Lynne Eifert Farewell
We thank God for Lynne Eifert! On June 11, the congregation gathered to acknowledge Lynne’s service as organist at Zion for 18 years. She received letters from past members and pastors, and our heartfelt gratitude and reminiscence of her wonderful talents, vast knowledge of liturgical music, and terrific sense of humor. A lovely cake in the shape of a piano was a highlight for her, created by Sandy Wehrbein. Lynne is leaving Omaha to live near family in Ft. Wayne. We know she will continue to bless the church with her amazing gifts.
Let the message of Christ dwell among you richly as you teach and admonish one another with all wisdom through psalms, hymns, and songs from the Spirit, singing to God with gratitude in your hearts.Colossians 3:16
Photos from Lynne's card shower can be seen below.
Photos courtesy of Richard Thies
- Published: 14 June 2017
- Last Updated: 15 June 2017
Steadfast Dads - The First Duty of a Dad
I would like to thank Pastor Scheer for this opportunity to contribute to Steadfast Lutherans. The topic of Christian fatherhood is always a vital one, and this is so especially today in the midst of confusion – also among Christians – about what fathers, mothers, and families are.
The first duty of Dad is to know who is boss. No, it’s not you. And it’s not your children. It’s God the Father almighty, maker of heaven and earth. “I believe that God has made me.” In making you he has defined for you what you are all about. The fatherhood of God determines for us Christian fathers what fatherhood is all about.
- Published: 06 June 2017
- Last Updated: 07 June 2017
7 Reasons to Rejoice on Ascension Day
The following article The Forgotten Festival: 7 Reasons to Rejoice on Ascension Day" was orginally posted on the website The Word Endures - The CPH blog (Concordia Publishing House) on 05/12/2015 by Dr. Joel Bierman.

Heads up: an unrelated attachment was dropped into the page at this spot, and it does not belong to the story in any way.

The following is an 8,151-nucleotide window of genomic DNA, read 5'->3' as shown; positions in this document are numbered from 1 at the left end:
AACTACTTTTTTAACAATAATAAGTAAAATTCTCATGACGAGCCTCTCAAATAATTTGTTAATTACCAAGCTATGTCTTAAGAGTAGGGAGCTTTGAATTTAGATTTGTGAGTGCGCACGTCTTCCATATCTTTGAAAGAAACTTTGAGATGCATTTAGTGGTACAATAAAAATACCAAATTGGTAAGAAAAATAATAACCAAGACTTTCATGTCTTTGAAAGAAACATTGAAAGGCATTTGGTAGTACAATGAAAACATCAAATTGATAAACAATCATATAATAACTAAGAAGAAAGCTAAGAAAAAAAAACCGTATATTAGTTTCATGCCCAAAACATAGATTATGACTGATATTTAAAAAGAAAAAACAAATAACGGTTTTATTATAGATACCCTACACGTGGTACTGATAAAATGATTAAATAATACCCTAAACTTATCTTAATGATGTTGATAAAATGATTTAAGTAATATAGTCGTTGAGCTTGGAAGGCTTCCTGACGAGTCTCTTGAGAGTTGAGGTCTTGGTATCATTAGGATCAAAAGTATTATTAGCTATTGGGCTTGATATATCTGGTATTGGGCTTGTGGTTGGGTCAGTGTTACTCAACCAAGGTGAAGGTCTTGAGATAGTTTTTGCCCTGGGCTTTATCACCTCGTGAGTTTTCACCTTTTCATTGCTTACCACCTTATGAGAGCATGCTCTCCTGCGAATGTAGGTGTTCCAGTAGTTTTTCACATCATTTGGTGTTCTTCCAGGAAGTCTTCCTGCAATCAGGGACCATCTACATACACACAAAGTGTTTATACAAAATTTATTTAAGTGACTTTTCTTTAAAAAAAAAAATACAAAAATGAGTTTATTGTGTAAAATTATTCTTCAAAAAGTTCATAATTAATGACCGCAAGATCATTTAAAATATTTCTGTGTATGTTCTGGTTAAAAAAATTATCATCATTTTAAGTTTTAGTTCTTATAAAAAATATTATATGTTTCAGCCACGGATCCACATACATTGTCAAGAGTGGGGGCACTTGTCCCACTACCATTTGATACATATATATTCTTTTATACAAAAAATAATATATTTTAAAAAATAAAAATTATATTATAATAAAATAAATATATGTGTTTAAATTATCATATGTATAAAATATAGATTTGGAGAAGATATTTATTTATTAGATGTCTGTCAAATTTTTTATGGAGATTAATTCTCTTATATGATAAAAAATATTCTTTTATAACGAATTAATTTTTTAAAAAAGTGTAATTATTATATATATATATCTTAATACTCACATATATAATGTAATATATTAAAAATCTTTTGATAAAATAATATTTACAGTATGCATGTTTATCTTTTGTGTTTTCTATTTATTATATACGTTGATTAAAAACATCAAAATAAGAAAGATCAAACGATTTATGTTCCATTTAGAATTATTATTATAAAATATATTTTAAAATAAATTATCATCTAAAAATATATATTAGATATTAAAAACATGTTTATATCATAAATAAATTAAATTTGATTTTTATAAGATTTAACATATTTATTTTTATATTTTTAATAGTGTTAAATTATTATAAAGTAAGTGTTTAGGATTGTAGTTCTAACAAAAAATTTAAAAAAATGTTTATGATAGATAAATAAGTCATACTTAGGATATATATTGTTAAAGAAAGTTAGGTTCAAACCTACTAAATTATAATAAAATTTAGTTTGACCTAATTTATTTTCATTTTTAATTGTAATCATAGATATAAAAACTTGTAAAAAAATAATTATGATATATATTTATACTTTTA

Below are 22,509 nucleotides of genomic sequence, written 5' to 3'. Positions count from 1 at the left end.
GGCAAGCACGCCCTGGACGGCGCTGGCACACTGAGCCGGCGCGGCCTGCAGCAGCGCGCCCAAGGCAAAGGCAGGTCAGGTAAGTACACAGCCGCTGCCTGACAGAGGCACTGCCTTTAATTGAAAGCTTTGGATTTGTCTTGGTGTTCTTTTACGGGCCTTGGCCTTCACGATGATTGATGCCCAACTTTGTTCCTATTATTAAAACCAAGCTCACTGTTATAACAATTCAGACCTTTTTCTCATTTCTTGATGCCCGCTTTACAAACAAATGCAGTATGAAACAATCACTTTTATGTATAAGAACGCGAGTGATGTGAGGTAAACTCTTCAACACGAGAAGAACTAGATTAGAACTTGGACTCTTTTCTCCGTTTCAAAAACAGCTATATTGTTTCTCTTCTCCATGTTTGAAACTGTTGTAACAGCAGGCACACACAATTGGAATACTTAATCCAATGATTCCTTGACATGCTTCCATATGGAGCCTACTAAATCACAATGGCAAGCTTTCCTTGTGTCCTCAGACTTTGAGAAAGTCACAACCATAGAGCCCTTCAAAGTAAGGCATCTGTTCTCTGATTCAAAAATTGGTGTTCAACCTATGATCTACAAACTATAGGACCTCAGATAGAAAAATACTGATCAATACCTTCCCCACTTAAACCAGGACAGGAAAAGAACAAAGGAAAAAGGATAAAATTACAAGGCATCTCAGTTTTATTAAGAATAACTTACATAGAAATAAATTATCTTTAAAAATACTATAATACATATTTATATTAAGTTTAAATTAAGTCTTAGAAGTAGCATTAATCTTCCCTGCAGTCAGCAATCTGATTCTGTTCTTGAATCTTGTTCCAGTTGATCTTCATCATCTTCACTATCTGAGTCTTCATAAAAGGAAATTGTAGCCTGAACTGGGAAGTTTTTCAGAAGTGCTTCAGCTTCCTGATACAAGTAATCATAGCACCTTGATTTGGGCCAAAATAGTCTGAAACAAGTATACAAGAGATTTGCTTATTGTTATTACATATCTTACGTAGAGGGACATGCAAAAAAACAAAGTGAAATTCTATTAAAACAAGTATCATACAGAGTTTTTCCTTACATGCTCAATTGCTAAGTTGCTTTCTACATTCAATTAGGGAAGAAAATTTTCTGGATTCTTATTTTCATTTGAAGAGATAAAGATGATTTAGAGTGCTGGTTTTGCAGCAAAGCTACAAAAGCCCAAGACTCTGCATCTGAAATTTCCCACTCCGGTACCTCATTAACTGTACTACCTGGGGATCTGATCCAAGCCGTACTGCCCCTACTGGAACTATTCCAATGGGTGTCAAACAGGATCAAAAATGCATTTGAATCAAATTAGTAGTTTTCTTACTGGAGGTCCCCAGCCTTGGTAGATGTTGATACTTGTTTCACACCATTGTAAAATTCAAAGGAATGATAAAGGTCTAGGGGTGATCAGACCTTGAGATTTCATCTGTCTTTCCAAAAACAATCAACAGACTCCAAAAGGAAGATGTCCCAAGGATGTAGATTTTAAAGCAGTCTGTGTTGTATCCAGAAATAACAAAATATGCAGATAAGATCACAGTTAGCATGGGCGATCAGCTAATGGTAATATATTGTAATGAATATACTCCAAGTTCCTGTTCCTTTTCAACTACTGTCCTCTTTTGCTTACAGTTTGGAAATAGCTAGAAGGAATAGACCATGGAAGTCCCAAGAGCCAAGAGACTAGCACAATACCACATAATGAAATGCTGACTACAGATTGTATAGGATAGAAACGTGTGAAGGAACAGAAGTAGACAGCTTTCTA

There are no decorated evergreens, no greeting cards, no gifts, no poinsettias or lilies, no colored eggs, no chocolate bunnies, and no responsive salutation. There’s just a Thursday with an extra name: Ascension. It’s not just the world that has ignored the festival. The Church seems to have lost interest as well. Most congregations have elected to forgo a worship service on Ascension and those that cling to the tradition count on few to attend. Apparently, Ascension Day doesn’t matter.
But it does matter. In fact, it matters every bit as much as Good Friday, Easter, and Christmas. It deserves to be celebrated. For those still unconvinced, here are seven reasons to rejoice on Ascension Day:
- Published: 26 May 2017
- Last Updated: 26 May 2017
Why Belong to a Church?
Dear Fellow Redeemed:
There is something that frequently weighs heavily on pastors and elders as they strive to care for the spiritual well-being of the people God has entrusted to us and who call our congregation their church home. It stems from the seeming avoidance, reluctance or refusal of many members to make regular worship a high priority in their lives. In response, let’s answer the question, “Why belong to a church?”
The Bible verses you could consider would be:
“So in Christ we who are many form one body, and each member belongs to all the others.” Romans 12:5
“Consequently, you are no longer foreigners and aliens, but fellow citizens with God’s people and members of God’s household.” Ephesians 2:19
- Published: 21 June 2015
- Last Updated: 26 May 2017
Reformation 2017: What’s at Stake? The Same Thing as Always
What’s at stake in the 500th year of the Lutheran Reformation? The same thing as always: The Gospel. It’s attacked everywhere. But if we lose Christ, we lose everything. That’s why we risk everything to defend the doctrine of justification by grace alone through faith in Christ alone.